After an afternoon on the beach, we hiked the Rainforest Trail before going back to Ucluelet. The Rainforest Trail has two loops, one on each side of the highway. For lack of time we only took Trail B, which is 1 km. long.
This temperate forest is very thick. As you walk further, it becomes moist and very cool even on a sunny day. I read that only 5 to 10 percent of sunlight filters through the forest canopy. The red cedar and hemlock trees are old and gigantic, and the undergrowth, dense. There is one tree that is supposed to be more than 800 years old.
The trail is a boardwalk. It goes down, down, down,
then around and up.
It feels eerie in this forest. Very quiet. I made weird sounds to let any wildlife know that we were approaching. You don't want to surprise a bear or a cougar. Occasionally, my boys conspired to scare me by hiding behind trees or walking further ahead. Oh these boys...
Thank God, we made it out of the forest without any close encounter of the bear kind.
We made sure we were at the Ucluelet Campground before sundown because we still had to pitch our tent and cook our dinner. There is no electricity at our tent site.
Entrance to the Ucluelet Campground.
As soon as we found our site, the boys, led by Mr. Blossoms, immediately got to work. We were excited about our location under big tress.
Gino and Markus lay down large pieces of cardboard on the ground. Then they cover these with a blue tarp.
Next, setting up the tent and the canopy for the dining table.
Because we had not gone tenting in a long time, we did not know that one of the tent poles was broken. Thankfully, we had duct tape. We taped a little branch beside the pole like a cast. "Never leave home without duct tape," I said. In case you didn't know, I'm one of those people who think most anything can be fixed with duct tape and twist ties. I brought both.
The tent looks okay now.
Then Gino inflated the airbed.
Later, we discovered that the airbed was deflated. It must have a leak. Fortunately, we had a spare one.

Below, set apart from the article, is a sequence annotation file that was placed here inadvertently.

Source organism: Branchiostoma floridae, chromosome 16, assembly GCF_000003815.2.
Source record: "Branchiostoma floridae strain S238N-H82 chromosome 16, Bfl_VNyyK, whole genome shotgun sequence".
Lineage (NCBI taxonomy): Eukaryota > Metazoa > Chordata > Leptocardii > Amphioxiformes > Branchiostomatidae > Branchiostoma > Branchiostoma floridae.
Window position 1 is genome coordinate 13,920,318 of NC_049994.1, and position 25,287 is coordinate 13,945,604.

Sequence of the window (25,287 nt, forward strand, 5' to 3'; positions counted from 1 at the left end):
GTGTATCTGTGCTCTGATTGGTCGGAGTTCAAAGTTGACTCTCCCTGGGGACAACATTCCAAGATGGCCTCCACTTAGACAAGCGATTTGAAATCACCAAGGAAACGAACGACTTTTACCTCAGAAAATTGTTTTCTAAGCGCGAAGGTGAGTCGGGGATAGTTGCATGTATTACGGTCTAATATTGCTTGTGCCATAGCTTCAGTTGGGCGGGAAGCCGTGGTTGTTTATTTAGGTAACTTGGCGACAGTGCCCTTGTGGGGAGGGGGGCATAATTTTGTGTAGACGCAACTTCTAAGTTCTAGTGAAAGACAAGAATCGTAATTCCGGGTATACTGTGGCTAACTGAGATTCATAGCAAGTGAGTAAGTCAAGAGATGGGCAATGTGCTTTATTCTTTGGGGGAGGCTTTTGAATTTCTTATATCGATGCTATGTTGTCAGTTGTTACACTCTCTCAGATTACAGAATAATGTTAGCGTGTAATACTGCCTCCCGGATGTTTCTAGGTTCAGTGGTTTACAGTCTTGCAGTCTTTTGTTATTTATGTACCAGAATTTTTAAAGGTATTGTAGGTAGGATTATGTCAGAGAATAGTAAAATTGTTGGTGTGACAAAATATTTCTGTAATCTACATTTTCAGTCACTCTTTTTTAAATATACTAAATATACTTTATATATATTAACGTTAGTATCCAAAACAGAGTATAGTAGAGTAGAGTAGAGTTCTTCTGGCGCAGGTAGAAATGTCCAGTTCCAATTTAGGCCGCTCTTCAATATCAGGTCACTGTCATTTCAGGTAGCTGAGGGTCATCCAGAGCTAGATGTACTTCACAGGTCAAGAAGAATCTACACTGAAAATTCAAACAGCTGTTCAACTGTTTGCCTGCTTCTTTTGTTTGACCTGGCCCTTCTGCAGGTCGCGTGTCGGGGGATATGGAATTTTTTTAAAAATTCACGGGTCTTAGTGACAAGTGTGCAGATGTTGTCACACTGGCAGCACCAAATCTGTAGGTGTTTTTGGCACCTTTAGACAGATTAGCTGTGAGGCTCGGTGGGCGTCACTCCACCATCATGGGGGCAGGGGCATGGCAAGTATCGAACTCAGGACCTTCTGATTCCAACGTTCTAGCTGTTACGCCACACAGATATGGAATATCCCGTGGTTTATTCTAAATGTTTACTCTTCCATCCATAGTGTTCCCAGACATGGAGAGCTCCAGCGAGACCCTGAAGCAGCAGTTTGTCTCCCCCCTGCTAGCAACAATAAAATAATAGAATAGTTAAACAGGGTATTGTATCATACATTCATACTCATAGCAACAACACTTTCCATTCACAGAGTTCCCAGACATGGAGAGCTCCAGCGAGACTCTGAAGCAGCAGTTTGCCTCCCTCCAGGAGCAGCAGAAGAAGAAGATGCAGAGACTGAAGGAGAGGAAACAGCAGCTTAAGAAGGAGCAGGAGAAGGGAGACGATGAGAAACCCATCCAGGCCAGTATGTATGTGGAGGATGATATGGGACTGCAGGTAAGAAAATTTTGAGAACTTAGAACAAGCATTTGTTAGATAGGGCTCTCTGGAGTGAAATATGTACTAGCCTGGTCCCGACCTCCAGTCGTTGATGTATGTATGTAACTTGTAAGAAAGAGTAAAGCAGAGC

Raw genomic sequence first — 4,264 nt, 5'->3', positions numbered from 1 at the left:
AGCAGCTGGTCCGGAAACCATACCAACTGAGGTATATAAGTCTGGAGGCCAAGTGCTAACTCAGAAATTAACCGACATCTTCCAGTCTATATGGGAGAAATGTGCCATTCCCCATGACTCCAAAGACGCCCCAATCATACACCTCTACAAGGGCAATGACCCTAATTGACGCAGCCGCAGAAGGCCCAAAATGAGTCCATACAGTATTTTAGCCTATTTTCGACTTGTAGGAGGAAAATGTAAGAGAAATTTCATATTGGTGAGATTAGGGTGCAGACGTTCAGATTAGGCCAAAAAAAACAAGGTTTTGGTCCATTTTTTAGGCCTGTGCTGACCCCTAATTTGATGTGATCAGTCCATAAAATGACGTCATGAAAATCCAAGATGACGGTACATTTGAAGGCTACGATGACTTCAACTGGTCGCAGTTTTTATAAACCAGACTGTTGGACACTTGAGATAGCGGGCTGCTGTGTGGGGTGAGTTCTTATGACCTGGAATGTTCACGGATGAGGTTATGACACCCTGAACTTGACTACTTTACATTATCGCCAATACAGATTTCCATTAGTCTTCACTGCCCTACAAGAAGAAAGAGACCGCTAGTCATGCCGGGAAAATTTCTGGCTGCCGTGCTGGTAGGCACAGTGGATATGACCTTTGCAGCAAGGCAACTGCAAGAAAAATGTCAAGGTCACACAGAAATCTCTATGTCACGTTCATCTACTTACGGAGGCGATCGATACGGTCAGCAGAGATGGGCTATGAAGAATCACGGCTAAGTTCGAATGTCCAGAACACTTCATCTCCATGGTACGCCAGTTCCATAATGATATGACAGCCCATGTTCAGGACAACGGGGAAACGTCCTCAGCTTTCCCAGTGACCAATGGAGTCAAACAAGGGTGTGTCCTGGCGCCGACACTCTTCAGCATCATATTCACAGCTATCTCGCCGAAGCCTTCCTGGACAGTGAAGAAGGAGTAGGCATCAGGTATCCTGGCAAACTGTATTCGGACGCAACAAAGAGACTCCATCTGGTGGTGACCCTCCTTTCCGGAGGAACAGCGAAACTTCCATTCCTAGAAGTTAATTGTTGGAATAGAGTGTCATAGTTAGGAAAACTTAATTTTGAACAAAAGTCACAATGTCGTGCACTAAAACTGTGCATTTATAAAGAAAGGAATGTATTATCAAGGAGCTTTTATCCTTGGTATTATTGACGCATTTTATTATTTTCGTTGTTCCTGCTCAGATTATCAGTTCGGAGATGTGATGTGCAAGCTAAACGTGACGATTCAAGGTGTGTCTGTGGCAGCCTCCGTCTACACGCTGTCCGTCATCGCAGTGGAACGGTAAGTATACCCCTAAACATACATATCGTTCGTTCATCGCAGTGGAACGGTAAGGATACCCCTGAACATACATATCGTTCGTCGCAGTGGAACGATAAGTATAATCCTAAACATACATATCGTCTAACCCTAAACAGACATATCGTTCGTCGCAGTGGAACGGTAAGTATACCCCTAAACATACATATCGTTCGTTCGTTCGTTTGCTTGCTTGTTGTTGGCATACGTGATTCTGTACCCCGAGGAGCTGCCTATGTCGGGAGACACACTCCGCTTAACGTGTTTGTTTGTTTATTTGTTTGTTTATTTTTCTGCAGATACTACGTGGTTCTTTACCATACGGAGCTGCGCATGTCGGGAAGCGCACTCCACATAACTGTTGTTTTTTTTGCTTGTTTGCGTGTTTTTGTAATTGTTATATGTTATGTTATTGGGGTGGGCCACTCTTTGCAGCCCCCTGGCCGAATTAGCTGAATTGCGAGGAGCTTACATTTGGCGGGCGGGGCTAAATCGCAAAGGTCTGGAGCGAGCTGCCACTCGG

Pitching a tent is not as cumbersome as I remembered it to be. Now that the kids are grown, there's more manpower to do the job. I helped some but mostly I left it to them. Sometimes getting on each other's nerves.
Starting the fire.
For dinner, we had bread, soup and bottled spicy sardines. Then we roasted hotdogs and marshmallows.
After dinner, we hid all the food, utensils and garbage in the van because these attract wildlife. Then there was nothing to do but sleep or stargaze. The boys slept. Mr. Blossoms and I watched the stars and satellites in the clear sky.
When it was time for me to sleep, I went inside the van and bundled myself in a sleeping bag at the back. I had no plan of sleeping in the tent. ("I call the van!") Besides only the 3 boys fit in it. Mr. Blossoms stretched himself in the inclined driver's seat. It was cold at night, but we were prepared for it.
I didn't sleep well because my left shoulder started acting up. In the morning, Mr. Blossoms and the boys were already making breakfast when I woke up.
Bacon and eggs.
I'm liking this.
After breakfast, I went to the shower with a token. You pay to use the shower here. $3 dollars for 6 minutes.
Then it was time to pack up. Camping was not a bad idea after all. The boys even liked it better than the hostel. We should have done this for two nights. I could have saved some.
Preparing to leave
We started our long trip back home at 10 am. While we were enjoying the sights along the highway, we saw a black bear again. Too bad, we missed another photo op.
We stopped at a national park in Port Alberni, hiked a trail again. By this time, we had seen enough forests. We did not stop anywhere else.
We were home before 6 pm. back to the comfort of our beds. We plan to go camping again. Next time I will sleep in a tent -- maybe.